Smart Mop Review

Updated August 15, 2016
Smart Mop
Bottom Line

The Smart Mop -- basically a ShamWow towel on the end of a stick -- employs bright orange strips of highly absorbent material to soak up big spills without drips and leaks. You wring out the mop afterward by twisting the handle and can (theoretically, at least) remove the mop head, run it through the washing machine and dryer, then screw it back on.

The Smart Mop receives mixed reviews. It seems the mop works in picking up the mess, but it's not easy to use and owners complain about its durability. This product has been the subject of two "Does it Work?" TV news segments. A reviewer at Cape Girardeau, Mo., station KFVS says the Smart Mop works well on various spills but is difficult to clean, isn't too durable and, after washing, leaves bits of fuzz in the washer. Philadelphia TV reporter Michelle Buckman also says the Smart Mop works as advertised, but neither the consumer reporter nor her volunteer tester attempt to clean the product afterward.

  • Very absorbent
  • Works on a variety of spills
  • Doesn't leak
  • Complaints about broken handles
  • Hard to remove/replace mop head
  • Mop head frays in washer and dryer

At, one Smart Mop owner says the mop head is difficult to remove and replace -- a complaint echoed by a very disappointed owner posting on Wired magazine's reviewer is the least impressed of all, calling the Smart Mop a "gray-market ShamWow." We also found numerous references to breaking handles, often on the very first use; one woman says she saw a live demonstration (at a home show) where this happened.

Our Sources

1. KFVS (Cape Girardeau, Mo.)

Smart Mop: Does it Work?, Lauren Keith, Oct. 28, 2009

In this news segment, reporter Lauren Keith and a volunteer tester try out the Smart Mop on various spills, including soda, water, and a mixture of brown sugar, ketchup and mustard. The product performs as advertised; it cleans the messes and doesn't leak or drip. Keith does note that it's difficult to clean and find replacement mop heads. She adds in a postscript: "It left little bits of orange fabric fuzz all over my washer.É It doesn't appear to be all that durable."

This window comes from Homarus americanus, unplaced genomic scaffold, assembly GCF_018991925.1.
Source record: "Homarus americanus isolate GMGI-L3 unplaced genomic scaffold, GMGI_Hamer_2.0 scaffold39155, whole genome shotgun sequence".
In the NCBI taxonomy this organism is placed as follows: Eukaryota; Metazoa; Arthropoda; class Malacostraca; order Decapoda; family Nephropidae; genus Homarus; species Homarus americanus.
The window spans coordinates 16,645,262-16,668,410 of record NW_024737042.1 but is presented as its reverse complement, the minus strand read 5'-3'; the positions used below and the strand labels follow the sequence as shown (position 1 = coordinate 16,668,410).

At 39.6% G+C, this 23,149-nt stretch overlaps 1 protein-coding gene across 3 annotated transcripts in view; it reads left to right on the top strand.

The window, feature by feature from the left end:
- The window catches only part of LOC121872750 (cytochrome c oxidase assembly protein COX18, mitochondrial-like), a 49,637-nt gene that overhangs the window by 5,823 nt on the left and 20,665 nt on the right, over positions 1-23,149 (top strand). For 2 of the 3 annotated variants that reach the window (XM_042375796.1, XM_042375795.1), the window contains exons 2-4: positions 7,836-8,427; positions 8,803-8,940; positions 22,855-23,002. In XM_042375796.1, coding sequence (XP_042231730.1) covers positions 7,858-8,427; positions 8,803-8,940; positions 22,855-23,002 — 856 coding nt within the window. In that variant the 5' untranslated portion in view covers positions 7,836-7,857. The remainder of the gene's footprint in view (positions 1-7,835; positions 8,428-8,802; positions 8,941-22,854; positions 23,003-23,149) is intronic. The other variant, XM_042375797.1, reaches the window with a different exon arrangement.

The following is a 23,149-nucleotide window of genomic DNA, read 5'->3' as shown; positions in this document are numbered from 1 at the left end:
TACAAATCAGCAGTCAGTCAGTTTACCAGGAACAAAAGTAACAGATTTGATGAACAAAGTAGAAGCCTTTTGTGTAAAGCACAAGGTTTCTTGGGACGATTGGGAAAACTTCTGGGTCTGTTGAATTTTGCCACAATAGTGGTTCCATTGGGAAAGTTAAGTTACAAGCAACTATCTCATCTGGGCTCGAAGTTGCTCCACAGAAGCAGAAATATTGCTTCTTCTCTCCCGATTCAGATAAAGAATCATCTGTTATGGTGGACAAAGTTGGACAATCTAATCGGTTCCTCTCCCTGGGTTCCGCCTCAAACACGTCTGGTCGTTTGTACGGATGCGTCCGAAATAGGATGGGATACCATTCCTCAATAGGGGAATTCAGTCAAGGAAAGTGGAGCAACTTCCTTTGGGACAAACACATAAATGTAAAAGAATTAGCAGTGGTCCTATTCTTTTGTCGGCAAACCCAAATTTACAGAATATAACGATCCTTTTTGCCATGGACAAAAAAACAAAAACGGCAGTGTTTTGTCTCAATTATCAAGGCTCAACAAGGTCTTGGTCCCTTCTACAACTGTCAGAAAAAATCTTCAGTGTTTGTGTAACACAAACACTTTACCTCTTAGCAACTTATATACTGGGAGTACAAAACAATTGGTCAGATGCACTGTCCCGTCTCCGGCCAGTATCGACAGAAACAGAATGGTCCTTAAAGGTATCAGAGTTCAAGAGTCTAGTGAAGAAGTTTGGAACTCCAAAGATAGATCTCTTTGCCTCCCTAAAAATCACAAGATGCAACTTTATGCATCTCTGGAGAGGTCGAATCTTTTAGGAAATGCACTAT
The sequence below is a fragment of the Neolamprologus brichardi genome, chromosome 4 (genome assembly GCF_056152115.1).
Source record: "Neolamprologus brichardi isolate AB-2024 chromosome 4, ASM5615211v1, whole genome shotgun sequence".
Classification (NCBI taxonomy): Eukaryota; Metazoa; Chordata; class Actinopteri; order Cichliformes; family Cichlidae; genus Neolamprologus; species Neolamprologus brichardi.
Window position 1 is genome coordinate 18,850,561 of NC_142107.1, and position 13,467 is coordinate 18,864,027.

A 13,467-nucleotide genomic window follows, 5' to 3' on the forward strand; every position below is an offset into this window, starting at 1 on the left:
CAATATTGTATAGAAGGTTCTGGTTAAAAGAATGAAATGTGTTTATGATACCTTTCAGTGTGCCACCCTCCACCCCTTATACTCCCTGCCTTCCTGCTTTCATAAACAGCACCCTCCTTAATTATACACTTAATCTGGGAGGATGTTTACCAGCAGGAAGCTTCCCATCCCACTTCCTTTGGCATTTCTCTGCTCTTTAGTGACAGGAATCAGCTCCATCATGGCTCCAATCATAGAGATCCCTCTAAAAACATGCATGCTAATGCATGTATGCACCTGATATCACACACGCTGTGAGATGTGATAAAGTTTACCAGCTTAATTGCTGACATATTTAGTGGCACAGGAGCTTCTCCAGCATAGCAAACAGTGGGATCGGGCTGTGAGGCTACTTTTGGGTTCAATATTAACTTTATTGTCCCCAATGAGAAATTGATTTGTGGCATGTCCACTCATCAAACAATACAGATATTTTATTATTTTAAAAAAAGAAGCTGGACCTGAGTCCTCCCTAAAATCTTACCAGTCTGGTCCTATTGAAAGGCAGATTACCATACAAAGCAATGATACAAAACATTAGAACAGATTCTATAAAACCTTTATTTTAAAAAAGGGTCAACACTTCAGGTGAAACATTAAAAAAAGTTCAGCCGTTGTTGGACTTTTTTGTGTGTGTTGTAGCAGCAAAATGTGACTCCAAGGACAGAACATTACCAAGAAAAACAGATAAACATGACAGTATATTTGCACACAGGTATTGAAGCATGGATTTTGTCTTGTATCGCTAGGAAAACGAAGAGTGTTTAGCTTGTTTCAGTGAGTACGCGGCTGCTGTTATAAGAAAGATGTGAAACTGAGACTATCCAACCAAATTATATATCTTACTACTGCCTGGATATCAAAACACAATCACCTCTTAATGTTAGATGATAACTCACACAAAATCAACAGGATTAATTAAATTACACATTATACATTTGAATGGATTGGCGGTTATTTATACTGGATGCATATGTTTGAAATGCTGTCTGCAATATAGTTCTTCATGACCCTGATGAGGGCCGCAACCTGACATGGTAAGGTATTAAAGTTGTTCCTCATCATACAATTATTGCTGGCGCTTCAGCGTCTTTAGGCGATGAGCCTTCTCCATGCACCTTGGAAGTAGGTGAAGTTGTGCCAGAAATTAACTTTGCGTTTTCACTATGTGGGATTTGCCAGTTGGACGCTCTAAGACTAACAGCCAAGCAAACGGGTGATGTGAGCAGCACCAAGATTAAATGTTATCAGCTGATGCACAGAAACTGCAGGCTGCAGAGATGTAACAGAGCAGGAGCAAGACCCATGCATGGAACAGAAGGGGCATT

2. WXTF (Philadelphia)

Deal or Dud: Smart Mop, Michelle Buckman

A reporter for this television station asks a woman to try out the Smart Mop on a spilled can of soda, and a messy pile of ketchup and flour. The mop works both times (though more than one pass is required), and the elderly tester seems to have no trouble wringing it out. The Smart Mop is declared a "deal."

3. Wired

So-Called Smart Mop Is Actually a Dumb Idea, Rick Broida, April 15, 2010

Reviewer Rick Broida isn't impressed with the Smart Mop, which he describes as a "gray-market ShamWow." He says it isn't very absorbent and requires a lot of effort to wring out after use. Worst of all, he says, "After a few minutes of mopping, the plastic screw-plug at the bottom end of the contraption came loose." The Smart Mop gets a score of 3 out of 10 which, according to Wired's rating system means "serious flaws; proceed with caution."


Smart Mop, Contributors to

Of the six or so customers posting here, half say the Smart Mop is a piece of junk. One owner says the handle broke on the first use, another after a month, and a third complains that it's difficult to remove the mop head for cleaning. The others say they love the Smart Mop and that it works as advertised.


Smart Mop Review -- Is it Worth Buying?, "Theresa", Feb. 16, 2010

An anonymous reviewer says she has owned a Smart Mop for years, and she objectively points out the pros and cons of the product. She says the mop head is extremely difficult to remove and replace, and that it doesn't work as well over time. She adds that she witnessed a live demonstration at the Calgary Home Show in which the handle snapped right off.